Special Reports

Corpuz deposition provides insight

In his deposition, Ray Corpuz addressed lingering questions surrounding the David Brame scandal. His answers rarely surprise, but they confirm a few rumors, and offer insight into the city manager’s thinking.

Here are the highlights:

 • Corpuz admitted learning about a 1988 rape allegation against Brame in early 2001, nine months before he appointed Brame as chief. He said Brame and former assistant city attorney Shelley Kerslake described the allegation as “not sustained.”

Corpuz said he later spoke to former Police Chief Ray Fjetland about the allegation, and heard the same story. Though Fjetland has denied that conversation took place, Corpuz insists it did. When asked by an attorney whether Fjetland was wrong, Corpuz said yes.

 • Corpuz acknowledged that city human resources officials expressed concerns about gaps in Brame’s references before his appointment as chief, and also relayed rumors of domestic violence in his marriage.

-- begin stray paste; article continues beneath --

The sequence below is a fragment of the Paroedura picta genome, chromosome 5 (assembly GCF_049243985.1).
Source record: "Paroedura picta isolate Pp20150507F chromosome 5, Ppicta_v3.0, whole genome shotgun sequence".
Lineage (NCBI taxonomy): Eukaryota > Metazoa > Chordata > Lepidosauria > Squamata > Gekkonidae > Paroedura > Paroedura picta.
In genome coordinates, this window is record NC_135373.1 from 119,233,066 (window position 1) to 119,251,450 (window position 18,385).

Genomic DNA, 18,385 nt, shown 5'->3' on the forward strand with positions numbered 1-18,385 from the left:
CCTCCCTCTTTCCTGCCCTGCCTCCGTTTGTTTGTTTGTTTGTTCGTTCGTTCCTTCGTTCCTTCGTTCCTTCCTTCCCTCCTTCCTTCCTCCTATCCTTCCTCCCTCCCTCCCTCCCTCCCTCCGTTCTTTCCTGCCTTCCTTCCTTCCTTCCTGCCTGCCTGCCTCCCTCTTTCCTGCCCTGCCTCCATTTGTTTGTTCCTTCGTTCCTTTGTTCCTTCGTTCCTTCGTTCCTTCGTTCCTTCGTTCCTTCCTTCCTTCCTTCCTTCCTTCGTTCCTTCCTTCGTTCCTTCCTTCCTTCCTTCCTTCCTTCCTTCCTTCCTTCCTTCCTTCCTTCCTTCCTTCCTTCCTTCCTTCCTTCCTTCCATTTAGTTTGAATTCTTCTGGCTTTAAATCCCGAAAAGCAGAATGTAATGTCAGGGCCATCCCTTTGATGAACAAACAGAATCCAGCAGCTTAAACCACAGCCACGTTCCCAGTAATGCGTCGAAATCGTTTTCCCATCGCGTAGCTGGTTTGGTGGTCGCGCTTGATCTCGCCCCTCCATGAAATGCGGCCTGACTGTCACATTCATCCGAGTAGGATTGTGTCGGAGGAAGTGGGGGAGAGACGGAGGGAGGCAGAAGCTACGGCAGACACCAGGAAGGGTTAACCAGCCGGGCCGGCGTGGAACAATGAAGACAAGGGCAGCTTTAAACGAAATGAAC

He said he asked them to recheck the references, noting that many of the names were local people who should have been accessible. He could not remember the result of his request. He said he also recalled hearing rumors about Brame, but noted they were unsubstantiated.

 • Corpuz admitted he wanted an inside candidate for chief, and noted that internal turmoil during the tenure of former chief Philip Arreola, appointed as an outsider, pushed him toward the decision to appoint Brame, a career member of the Tacoma Police Department.

 • Corpuz said Mayor Bill Baarsma actively lobbied for Brame’s appointment, and added that his own relations with the mayor were strained by discussions of changing the city’s form of government.

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